08 July, 2007

Mississippi on the Volga

For the last couple of days, the mercury has been rising, rising, rising, so that yesterday it hit and likely surpassed the 35° mark. Yahoo's online weather predicted only 31°.

That won't sound hot to my fellow Americans unless I translate it to Fahrenheit: 95°. This, in a region of the world where the winters regularly dip into negative double digits, probably hitting -40° F/C every now and then. There is virtually no air conditioning in Kazan. My wife and I are staying a few days with her aunt in Old Kazan. We went for a walk yesterday afternoon, and the streets were deserted. When I asked her why, she replied, Everyone is in the villages. (It turns out that was incorrect. I'll write why later.)

Round about sundown yesterday evening, a wave of moist air rolled in, and things got sticky. Some thunderstorms rolled in early this morning and things have cooled down, but we're talking only a few degrees: today should reach "only" 27°. (Given Yahoo's prediction for yesterday, I'm going to add at least 5° to that.) This area needs a more serious chill.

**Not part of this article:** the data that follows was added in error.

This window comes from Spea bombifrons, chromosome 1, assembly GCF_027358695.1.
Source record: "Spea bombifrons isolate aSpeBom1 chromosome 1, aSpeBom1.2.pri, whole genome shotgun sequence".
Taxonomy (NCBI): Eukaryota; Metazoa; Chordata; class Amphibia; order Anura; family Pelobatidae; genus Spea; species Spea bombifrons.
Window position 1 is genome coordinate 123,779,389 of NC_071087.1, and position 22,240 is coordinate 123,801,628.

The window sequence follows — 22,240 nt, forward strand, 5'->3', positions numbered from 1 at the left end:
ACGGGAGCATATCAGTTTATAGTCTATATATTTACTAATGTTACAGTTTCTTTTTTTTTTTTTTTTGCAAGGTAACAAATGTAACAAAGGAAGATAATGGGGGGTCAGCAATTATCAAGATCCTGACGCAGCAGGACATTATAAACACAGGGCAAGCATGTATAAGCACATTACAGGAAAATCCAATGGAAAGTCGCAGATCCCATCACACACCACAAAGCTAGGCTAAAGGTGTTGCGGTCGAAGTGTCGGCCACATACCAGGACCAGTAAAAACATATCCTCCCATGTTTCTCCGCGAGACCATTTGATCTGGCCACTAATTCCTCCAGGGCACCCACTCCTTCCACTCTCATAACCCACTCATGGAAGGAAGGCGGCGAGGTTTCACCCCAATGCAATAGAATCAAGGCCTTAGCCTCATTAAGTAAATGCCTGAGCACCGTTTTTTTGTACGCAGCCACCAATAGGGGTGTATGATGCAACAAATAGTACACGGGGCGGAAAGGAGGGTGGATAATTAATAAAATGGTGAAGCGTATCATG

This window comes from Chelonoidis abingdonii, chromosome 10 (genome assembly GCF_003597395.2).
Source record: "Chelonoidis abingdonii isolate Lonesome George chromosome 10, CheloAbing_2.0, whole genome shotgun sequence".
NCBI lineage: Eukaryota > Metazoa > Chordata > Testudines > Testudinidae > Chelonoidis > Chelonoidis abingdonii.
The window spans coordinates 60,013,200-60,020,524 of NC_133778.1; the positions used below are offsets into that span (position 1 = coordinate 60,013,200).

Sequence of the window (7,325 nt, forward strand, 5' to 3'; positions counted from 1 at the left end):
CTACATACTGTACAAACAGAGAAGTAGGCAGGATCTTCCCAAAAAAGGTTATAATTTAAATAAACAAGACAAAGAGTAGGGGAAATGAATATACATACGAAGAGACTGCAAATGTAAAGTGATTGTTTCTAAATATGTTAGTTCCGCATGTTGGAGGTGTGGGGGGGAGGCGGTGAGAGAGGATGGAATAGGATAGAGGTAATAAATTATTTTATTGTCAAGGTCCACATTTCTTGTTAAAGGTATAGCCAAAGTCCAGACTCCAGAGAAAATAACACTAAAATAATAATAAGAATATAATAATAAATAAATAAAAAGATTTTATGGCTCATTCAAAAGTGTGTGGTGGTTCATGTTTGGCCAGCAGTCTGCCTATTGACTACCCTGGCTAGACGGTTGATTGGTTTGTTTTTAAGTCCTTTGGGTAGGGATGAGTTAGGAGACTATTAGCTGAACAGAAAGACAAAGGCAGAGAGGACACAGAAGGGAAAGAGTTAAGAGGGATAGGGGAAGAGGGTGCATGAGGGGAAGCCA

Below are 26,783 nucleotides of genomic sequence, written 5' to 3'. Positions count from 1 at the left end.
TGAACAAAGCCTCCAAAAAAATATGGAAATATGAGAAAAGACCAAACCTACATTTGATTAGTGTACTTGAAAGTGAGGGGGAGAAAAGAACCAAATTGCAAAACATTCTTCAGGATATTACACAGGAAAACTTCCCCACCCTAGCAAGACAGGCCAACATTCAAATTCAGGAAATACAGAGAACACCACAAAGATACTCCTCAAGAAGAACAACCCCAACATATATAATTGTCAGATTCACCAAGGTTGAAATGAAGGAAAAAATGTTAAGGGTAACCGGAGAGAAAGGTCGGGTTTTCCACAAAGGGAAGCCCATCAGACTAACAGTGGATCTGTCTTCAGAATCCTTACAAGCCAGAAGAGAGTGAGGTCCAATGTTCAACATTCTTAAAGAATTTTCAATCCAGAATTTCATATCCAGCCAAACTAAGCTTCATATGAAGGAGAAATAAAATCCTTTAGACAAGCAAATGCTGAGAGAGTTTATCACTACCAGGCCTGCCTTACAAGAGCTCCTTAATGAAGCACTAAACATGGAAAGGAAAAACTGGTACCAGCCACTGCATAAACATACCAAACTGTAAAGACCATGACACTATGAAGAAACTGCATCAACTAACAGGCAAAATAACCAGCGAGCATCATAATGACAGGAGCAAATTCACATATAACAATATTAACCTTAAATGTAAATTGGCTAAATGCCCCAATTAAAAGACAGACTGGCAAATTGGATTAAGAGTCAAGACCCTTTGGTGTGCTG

Heat isn't Kazan's only problem right now. A couple of years ago they celebrated the thousandth anniversaryof the founding of the city. This was at least the second such celebration in twenty years, another such celebration having transpired during Soviet times. No one's really sure when the city was founded, so there will probably be another celebration in another ten or twenty years.

One of the signature developments of the 2005 celebration was a four-stop metro through Old Kazan, beginning near the old fortress and continuing through the historical commercial district. My wife's aunt, with whom we are staying, seems to know an engineer who helped design it. His comment on the metro appears to be, "If you want to live, avoid the Kazan metro." Something about too many shortcuts in construction: things that should have been done, weren't; and things that shouldn't have been done, were. Of course, I've heard this third-hand, but I've seen a photo in the paper showing how part of the pedestrian mall running above the metro floods whenever it rains (ул. Петербургская, Petersburg St.). They've had to use sandbags to protect a local shopping mall from the floods.

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